Seeking safe harbor
Even as they throw open their events and meetings to the wider community, identity-based clubs serve as sanctuaries for their members, providing what Hayat’s Hager Youssef ’08 calls “a
cultural safety blanket.” Minority students “do need a safe harbor, a place of their own,” according to Anita Steigerwald, Skidmore’s associate dean of student affairs. “They must acclimate to a majority culture every waking hour of every day here.”
“Acclimating” is a judicious word, because while overt, in-your-face racism may be rare on
campus, the club leaders describe a pervasive, low-grade discomfort, such as they feel when walking into a classroom where no one looks like them. At high school, Raices co-president Allison Canas ’07 recalls, “I was never made to feel nonwhite,” but Ngeow says, “Oh, at Skidmore you it.”
“Last time we put up Raices events posters, someone wrote on every one of them ‘Go back to your own country!’ and ‘Learn English!’” Diaz reports. “What’s with these people?” And she laments, “Why is it that when someone asks a Hispanic-related question, everyone looks at me?” In her classes, Spoering admits, she sometimes falls into the “classic role of ‘raging angry lesbian.’” With a shrug, Gokhale says, “Many here have never met a person from India. Right
away they ask me to recommend Indian restaurants.” Laughing at each other’s tales of woe, they seem admirably cool, but Spoering says it helps that “we all have someone we can call up and vent to.”
“I knew what I was getting into when I came here,” says Islar, and she determined early on, “I didn’t want to be run out, to change the life I worked so hard to have because I can’t handle the atmosphere. I’ll stand my ground.“
That’s a lot easier when you have company. The SGA diversity committee that Fred Braunstein coordinates has begun pulling together all ten identity-based, religious, and international clubs
to work toward mutual top priorities: a replacement for the full-time multicultural-activities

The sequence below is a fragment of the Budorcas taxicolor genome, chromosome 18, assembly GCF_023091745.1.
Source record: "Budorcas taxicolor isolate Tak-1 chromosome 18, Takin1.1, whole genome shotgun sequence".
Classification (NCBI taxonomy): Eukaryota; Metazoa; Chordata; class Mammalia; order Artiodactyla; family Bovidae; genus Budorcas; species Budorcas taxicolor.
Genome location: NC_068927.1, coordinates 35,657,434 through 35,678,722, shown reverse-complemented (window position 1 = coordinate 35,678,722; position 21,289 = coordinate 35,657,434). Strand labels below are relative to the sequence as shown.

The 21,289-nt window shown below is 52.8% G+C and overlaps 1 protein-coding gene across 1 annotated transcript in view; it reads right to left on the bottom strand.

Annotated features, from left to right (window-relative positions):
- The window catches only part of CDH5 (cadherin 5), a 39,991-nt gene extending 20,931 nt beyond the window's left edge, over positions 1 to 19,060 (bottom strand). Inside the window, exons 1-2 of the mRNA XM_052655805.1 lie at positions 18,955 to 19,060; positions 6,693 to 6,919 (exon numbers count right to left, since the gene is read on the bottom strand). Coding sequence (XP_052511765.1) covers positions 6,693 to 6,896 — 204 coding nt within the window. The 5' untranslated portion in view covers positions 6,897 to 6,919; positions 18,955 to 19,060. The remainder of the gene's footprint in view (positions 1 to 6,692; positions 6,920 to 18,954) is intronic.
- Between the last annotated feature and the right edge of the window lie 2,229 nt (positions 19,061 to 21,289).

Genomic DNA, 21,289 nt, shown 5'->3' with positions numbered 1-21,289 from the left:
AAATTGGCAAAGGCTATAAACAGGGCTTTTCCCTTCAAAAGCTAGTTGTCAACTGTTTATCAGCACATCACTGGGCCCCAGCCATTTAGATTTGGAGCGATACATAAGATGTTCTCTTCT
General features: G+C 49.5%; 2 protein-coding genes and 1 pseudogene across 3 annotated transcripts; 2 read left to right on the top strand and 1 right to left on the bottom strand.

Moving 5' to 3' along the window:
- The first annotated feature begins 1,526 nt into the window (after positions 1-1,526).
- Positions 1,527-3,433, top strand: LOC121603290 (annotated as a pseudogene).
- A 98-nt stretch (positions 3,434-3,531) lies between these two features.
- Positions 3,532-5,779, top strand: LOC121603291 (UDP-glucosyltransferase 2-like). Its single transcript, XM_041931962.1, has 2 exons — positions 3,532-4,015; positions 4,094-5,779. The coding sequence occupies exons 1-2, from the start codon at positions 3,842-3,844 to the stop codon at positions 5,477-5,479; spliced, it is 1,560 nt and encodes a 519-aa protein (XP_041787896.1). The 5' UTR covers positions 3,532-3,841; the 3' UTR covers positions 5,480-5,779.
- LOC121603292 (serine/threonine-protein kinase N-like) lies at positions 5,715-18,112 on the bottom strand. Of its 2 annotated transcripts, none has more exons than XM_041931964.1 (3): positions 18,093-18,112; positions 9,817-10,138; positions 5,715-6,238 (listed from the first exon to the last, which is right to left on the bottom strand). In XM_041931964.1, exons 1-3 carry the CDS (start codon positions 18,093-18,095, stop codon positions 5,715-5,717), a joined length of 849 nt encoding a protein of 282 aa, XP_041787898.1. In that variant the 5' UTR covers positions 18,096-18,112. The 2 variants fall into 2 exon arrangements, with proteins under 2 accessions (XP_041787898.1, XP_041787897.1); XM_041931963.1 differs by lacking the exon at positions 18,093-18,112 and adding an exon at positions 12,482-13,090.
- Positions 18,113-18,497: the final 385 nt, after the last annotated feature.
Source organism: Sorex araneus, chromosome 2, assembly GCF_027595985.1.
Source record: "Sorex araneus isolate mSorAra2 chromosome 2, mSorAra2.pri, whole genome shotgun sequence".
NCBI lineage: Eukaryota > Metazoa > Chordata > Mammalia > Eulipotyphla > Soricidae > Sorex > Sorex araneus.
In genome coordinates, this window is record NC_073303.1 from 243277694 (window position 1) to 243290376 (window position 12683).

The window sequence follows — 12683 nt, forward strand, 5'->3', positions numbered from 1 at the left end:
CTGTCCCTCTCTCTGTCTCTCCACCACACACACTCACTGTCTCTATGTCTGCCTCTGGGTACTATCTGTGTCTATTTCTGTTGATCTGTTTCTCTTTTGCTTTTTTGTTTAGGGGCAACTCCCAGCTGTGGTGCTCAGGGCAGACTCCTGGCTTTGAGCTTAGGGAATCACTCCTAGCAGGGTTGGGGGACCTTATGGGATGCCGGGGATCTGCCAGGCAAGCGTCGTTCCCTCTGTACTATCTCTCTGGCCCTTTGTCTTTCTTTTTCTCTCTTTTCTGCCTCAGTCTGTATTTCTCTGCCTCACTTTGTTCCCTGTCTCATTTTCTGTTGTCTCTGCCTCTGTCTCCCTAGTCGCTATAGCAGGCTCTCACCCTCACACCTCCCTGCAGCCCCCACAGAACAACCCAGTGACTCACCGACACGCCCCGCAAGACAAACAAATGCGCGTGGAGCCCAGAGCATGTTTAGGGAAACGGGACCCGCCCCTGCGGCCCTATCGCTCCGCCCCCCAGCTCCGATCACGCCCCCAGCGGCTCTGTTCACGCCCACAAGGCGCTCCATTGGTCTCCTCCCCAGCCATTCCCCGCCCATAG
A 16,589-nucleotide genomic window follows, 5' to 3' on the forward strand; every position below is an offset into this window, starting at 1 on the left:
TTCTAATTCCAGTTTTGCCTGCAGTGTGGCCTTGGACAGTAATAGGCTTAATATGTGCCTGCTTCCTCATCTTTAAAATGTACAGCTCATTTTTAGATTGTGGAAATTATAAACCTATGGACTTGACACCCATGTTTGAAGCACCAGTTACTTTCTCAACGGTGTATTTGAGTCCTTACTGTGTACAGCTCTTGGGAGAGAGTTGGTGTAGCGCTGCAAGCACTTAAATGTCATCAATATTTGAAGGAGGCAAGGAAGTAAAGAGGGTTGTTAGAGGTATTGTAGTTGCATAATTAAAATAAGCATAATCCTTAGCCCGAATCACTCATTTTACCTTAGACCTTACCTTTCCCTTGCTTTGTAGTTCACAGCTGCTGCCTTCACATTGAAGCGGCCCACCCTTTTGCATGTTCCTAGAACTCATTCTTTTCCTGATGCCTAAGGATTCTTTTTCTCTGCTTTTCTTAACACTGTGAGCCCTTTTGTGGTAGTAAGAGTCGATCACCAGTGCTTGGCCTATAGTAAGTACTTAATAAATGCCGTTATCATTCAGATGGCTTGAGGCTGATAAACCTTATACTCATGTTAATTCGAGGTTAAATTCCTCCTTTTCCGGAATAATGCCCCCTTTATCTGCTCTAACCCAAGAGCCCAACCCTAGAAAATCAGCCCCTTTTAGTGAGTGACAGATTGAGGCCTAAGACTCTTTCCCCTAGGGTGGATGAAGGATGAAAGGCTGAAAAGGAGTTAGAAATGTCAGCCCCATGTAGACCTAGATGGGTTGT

director who left several years ago and “a permanent, dedicated place for interclub overlap,” he says. “We have an Intercultural Center but it can be booked by anyone; you can’t just hang there. And a lot
of colleges have a director and even an assistant director.” Skidmore’s current diversity coordinator, Katherine Simpson, provides moral and logistical support, but she is part-time. She says, “Many
of the students’ concerns need to be addressed at an institutional level, not left up to them to deal with on their own.” Pat Oles, dean of student affairs, gently advises hard-pressed student leaders to “get a good education here and invest some energy to put pressure on us for progress. Give what you can, but don’t have it break your heart.” Good counsel for club officers
who are—and want to be—independent, but who also, as Spoering says, “need administrative continuity because each year the student leaders change.”
Time, the all-changer?
Constant student turnover is very much the rub, the sore spot where the students’ sense of immediacy (measured in four-year spans) collides with the more deliberate pace of the strategy Skidmore has been pursuing since the 1990s to make the college more diverse. In the short run,
the club leaders say, even the tools traditionally used to attract minority students—the admissions viewbook, Web sites, and brochures with numerous pictures of students of color—paint too rosy,
or at least too multicultural, a picture.
Still, Islar says she’s noticed that “things have changed since my first year here.” There have
been more students of color on campus every year, up from 6 percent in the late 1980s to almost 15 percent today (and 19 percent in this year’s freshman class). And more progress may be on the horizon: Skidmore’s newly launched fundraising campaign earmarks millions to enhance student diversity and provide more support for students from academically disadvantaged backgrounds,
and a new director of student diversity programs is likely to be in place by this summer. Associate dean Steigerwald predicts the new director may come in with a vision to expand the office and maybe, ideally, with a PhD—lending the kind of scholarly authority needed to “take diversity programming beyond the social,” says Oles.
For now, club leaders are exhorting their classmates to “go to different club events, even just once
a year,” as Ngeow suggests. “You learn so much.” Gokhale notes, “Now is the time. In the real world, there will be no such opportunity to go and see and ask questions.” And they’re doing
their best to schedule plenty of attractive events like last year’s Alma Moyó concert of African and
Puerto Rican music, or this past fall’s Hayat sale of Indian snacks and henna tattoos, or the annual fashion and talent show coming up in February—it’s Ujima’s fifteenth, and it will be packed.